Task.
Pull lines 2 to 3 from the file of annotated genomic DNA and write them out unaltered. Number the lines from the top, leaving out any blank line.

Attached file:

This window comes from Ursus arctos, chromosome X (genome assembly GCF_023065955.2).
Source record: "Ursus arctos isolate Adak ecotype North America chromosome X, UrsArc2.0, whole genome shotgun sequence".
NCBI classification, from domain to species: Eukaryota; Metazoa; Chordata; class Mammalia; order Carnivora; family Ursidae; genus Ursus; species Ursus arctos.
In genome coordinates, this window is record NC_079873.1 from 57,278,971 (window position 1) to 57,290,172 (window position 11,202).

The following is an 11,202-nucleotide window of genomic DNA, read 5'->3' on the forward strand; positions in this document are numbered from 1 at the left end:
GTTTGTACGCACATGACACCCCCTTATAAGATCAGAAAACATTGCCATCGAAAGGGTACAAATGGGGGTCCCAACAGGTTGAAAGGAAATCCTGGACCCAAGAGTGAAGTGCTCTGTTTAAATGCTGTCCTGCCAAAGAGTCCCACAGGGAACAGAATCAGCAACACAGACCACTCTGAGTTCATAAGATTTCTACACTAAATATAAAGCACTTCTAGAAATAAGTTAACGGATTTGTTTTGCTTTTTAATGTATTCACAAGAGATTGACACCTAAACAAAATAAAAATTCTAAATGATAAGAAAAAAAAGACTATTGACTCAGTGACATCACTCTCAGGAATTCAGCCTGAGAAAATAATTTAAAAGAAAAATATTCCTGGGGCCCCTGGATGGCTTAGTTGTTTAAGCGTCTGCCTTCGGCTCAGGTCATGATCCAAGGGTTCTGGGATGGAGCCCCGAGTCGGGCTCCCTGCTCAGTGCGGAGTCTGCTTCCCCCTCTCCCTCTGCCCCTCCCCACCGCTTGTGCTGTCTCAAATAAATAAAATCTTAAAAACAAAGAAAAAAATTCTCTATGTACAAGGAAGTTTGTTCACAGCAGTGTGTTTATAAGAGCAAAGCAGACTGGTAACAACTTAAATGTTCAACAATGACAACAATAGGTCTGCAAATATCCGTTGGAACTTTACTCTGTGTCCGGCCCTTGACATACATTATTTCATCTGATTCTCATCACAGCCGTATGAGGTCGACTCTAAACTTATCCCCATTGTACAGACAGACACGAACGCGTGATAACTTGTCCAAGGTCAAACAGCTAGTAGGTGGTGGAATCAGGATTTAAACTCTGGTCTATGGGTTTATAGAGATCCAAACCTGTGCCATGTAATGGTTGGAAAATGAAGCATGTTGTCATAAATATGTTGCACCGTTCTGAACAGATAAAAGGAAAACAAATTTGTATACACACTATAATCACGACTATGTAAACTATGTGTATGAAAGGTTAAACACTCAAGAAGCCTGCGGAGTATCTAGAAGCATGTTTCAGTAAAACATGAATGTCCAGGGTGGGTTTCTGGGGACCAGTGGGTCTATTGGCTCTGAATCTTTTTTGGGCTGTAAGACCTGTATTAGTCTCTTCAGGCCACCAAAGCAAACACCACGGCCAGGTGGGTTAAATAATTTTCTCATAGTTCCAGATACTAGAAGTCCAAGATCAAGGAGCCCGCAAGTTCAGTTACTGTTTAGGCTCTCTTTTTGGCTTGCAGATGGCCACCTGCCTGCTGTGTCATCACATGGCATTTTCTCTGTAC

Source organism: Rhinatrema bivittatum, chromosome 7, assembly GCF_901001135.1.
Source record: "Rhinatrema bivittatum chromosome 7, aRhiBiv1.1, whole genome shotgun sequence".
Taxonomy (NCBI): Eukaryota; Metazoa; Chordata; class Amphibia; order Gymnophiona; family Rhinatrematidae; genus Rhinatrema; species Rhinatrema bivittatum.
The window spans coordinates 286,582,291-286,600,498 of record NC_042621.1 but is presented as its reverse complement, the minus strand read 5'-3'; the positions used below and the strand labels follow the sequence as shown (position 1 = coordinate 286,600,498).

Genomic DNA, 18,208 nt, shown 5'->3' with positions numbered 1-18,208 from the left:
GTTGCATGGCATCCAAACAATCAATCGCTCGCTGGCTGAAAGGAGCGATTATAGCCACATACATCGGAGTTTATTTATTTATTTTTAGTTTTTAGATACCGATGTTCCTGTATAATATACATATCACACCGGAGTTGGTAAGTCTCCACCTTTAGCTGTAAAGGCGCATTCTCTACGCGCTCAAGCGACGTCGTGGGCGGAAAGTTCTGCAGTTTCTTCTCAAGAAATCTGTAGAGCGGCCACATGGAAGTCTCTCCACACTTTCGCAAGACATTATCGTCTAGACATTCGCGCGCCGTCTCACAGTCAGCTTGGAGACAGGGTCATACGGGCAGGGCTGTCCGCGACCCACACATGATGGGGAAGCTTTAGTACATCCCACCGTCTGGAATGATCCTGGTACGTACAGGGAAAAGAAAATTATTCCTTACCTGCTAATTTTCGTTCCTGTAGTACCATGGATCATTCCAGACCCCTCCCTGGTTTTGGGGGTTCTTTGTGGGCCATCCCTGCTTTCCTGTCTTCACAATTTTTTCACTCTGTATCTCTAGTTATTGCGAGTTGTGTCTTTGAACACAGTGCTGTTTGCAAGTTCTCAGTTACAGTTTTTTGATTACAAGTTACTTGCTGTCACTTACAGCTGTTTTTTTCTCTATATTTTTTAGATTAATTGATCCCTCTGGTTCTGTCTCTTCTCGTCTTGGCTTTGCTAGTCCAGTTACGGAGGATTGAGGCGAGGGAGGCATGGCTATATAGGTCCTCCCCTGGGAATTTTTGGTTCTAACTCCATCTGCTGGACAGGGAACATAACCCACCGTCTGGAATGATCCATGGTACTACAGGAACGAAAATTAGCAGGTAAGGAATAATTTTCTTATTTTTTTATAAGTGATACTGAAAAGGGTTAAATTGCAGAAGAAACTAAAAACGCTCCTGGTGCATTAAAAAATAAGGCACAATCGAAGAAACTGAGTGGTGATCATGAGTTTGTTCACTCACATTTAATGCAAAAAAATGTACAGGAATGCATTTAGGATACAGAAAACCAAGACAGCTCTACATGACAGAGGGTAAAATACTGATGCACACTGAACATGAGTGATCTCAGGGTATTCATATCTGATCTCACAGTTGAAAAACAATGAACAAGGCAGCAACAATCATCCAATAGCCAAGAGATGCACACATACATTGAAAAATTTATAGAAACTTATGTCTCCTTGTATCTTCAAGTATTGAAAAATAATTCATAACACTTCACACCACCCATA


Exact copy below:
Source record: "Ursus arctos isolate Adak ecotype North America chromosome X, UrsArc2.0, whole genome shotgun sequence".
NCBI classification, from domain to species: Eukaryota; Metazoa; Chordata; class Mammalia; order Carnivora; family Ursidae; genus Ursus; species Ursus arctos.